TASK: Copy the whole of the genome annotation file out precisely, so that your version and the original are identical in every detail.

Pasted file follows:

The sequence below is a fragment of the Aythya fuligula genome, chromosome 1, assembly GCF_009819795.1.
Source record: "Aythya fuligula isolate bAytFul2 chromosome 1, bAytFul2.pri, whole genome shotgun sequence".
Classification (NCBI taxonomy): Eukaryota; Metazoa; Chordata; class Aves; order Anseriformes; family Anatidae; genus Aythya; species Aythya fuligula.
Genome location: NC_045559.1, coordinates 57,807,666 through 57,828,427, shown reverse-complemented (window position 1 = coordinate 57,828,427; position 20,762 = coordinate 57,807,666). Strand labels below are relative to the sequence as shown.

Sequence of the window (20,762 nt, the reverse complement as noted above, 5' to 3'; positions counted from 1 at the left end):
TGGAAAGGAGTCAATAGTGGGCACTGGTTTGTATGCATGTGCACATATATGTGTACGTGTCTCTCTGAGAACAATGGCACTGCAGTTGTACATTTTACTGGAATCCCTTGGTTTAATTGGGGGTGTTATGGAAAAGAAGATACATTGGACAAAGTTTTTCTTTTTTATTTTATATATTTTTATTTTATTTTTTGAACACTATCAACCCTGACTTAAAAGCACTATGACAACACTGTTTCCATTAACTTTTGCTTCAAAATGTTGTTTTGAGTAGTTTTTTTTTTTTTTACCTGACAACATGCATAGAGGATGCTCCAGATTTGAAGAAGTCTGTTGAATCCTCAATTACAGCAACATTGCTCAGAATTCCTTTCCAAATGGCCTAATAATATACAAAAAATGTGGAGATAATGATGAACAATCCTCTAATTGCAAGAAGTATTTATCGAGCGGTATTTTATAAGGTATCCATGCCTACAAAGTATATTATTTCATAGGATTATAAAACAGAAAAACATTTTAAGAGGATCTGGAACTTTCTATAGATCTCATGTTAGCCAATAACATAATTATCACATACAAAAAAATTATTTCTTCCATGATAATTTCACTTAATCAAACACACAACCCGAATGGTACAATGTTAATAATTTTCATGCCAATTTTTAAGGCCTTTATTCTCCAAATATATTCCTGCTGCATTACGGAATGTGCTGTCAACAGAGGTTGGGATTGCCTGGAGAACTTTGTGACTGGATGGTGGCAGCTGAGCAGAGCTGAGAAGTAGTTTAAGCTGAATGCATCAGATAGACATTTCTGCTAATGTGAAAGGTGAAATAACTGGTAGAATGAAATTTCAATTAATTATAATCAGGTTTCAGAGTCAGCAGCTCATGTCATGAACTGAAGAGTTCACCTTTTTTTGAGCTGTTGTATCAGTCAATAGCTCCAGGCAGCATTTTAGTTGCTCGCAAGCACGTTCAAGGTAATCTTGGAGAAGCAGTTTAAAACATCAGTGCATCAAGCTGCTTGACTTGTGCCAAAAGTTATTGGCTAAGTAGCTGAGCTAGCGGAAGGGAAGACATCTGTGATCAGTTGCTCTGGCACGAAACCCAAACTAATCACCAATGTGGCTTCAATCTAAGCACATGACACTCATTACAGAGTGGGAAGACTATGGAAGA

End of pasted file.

The sequence below is a fragment of the Aythya fuligula genome, chromosome 1, assembly GCF_009819795.1.
Source record: "Aythya fuligula isolate bAytFul2 chromosome 1, bAytFul2.pri, whole genome shotgun sequence".
Classification (NCBI taxonomy): Eukaryota; Metazoa; Chordata; class Aves; order Anseriformes; family Anatidae; genus Aythya; species Aythya fuligula.
Genome location: NC_045559.1, coordinates 57,807,666 through 57,828,427, shown reverse-complemented (window position 1 = coordinate 57,828,427; position 20,762 = coordinate 57,807,666). Strand labels below are relative to the sequence as shown.

Sequence of the window (20,762 nt, the reverse complement as noted above, 5' to 3'; positions counted from 1 at the left end):
TGGAAAGGAGTCAATAGTGGGCACTGGTTTGTATGCATGTGCACATATATGTGTACGTGTCTCTCTGAGAACAATGGCACTGCAGTTGTACATTTTACTGGAATCCCTTGGTTTAATTGGGGGTGTTATGGAAAAGAAGATACATTGGACAAAGTTTTTCTTTTTTATTTTATATATTTTTATTTTATTTTTTGAACACTATCAACCCTGACTTAAAAGCACTATGACAACACTGTTTCCATTAACTTTTGCTTCAAAATGTTGTTTTGAGTAGTTTTTTTTTTTTTTACCTGACAACATGCATAGAGGATGCTCCAGATTTGAAGAAGTCTGTTGAATCCTCAATTACAGCAACATTGCTCAGAATTCCTTTCCAAATGGCCTAATAATATACAAAAAATGTGGAGATAATGATGAACAATCCTCTAATTGCAAGAAGTATTTATCGAGCGGTATTTTATAAGGTATCCATGCCTACAAAGTATATTATTTCATAGGATTATAAAACAGAAAAACATTTTAAGAGGATCTGGAACTTTCTATAGATCTCATGTTAGCCAATAACATAATTATCACATACAAAAAAATTATTTCTTCCATGATAATTTCACTTAATCAAACACACAACCCGAATGGTACAATGTTAATAATTTTCATGCCAATTTTTAAGGCCTTTATTCTCCAAATATATTCCTGCTGCATTACGGAATGTGCTGTCAACAGAGGTTGGGATTGCCTGGAGAACTTTGTGACTGGATGGTGGCAGCTGAGCAGAGCTGAGAAGTAGTTTAAGCTGAATGCATCAGATAGACATTTCTGCTAATGTGAAAGGTGAAATAACTGGTAGAATGAAATTTCAATTAATTATAATCAGGTTTCAGAGTCAGCAGCTCATGTCATGAACTGAAGAGTTCACCTTTTTTTGAGCTGTTGTATCAGTCAATAGCTCCAGGCAGCATTTTAGTTGCTCGCAAGCACGTTCAAGGTAATCTTGGAGAAGCAGTTTAAAACATCAGTGCATCAAGCTGCTTGACTTGTGCCAAAAGTTATTGGCTAAGTAGCTGAGCTAGCGGAAGGGAAGACATCTGTGATCAGTTGCTCTGGCACGAAACCCAAACTAATCACCAATGTGGCTTCAATCTAAGCACATGACACTCATTACAGAGTGGGAAGACTATGGAAGA